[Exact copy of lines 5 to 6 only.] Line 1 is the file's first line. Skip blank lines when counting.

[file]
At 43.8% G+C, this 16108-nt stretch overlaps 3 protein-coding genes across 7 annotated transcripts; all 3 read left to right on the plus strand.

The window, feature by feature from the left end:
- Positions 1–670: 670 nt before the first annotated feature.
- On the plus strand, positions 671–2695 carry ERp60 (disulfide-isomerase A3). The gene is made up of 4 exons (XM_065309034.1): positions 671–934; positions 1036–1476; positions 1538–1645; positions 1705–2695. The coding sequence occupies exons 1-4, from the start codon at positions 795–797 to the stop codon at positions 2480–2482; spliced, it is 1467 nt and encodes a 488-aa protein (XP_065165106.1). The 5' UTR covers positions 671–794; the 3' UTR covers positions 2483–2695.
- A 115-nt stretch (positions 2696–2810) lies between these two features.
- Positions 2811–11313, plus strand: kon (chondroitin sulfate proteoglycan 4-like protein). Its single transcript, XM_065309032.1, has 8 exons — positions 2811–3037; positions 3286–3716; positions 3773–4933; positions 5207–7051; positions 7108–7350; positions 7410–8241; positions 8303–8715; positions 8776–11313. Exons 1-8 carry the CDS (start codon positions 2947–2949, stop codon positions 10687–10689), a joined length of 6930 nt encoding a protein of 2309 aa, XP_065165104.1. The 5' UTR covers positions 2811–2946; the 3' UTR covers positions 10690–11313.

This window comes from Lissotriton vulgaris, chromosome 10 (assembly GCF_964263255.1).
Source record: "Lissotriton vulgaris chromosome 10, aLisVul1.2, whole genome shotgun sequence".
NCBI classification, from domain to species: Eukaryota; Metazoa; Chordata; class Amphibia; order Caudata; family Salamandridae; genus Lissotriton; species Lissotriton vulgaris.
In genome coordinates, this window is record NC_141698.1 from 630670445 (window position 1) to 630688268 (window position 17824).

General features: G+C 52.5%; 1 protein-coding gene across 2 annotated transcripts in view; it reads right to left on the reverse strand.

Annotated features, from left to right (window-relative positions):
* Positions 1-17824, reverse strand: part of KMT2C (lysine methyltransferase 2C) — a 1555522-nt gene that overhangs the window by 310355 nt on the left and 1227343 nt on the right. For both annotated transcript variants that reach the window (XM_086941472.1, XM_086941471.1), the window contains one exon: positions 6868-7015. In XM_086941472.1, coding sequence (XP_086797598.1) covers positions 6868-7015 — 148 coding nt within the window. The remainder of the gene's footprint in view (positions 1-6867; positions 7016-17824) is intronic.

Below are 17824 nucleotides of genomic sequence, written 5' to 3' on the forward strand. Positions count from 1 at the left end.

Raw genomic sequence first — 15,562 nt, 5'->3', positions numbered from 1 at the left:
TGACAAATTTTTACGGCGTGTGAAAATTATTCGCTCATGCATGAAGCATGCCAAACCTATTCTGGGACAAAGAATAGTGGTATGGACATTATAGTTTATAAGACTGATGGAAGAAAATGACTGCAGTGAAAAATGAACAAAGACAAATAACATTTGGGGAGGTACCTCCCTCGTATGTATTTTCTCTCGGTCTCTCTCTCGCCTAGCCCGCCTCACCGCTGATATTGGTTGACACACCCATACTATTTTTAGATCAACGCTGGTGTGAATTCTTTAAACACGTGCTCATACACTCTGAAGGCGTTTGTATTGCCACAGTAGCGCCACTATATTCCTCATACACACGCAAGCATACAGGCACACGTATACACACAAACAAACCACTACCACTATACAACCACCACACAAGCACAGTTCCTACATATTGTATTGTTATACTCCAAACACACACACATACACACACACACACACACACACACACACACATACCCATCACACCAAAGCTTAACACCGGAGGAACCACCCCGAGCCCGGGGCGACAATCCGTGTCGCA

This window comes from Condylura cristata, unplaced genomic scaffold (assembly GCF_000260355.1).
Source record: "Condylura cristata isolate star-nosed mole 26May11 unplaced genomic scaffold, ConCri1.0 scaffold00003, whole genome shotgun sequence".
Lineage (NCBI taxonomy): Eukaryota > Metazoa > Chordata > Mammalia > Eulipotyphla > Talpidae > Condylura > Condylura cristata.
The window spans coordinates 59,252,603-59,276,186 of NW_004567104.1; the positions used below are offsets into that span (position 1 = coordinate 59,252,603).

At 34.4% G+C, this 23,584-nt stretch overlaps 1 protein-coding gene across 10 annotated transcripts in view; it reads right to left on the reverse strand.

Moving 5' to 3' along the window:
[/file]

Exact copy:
- A 115-nt stretch (positions 2696–2810) lies between these two features.
- Positions 2811–11313, plus strand: kon (chondroitin sulfate proteoglycan 4-like protein). Its single transcript, XM_065309032.1, has 8 exons — positions 2811–3037; positions 3286–3716; positions 3773–4933; positions 5207–7051; positions 7108–7350; positions 7410–8241; positions 8303–8715; positions 8776–11313. Exons 1-8 carry the CDS (start codon positions 2947–2949, stop codon positions 10687–10689), a joined length of 6930 nt encoding a protein of 2309 aa, XP_065165104.1. The 5' UTR covers positions 2811–2946; the 3' UTR covers positions 10690–11313.